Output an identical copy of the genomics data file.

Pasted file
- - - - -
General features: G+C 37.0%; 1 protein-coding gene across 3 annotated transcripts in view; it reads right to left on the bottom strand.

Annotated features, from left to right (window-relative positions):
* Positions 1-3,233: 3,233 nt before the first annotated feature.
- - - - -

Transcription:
General features: G+C 37.0%; 1 protein-coding gene across 3 annotated transcripts in view; it reads right to left on the bottom strand.

Annotated features, from left to right (window-relative positions):
* Positions 1-3,233: 3,233 nt before the first annotated feature.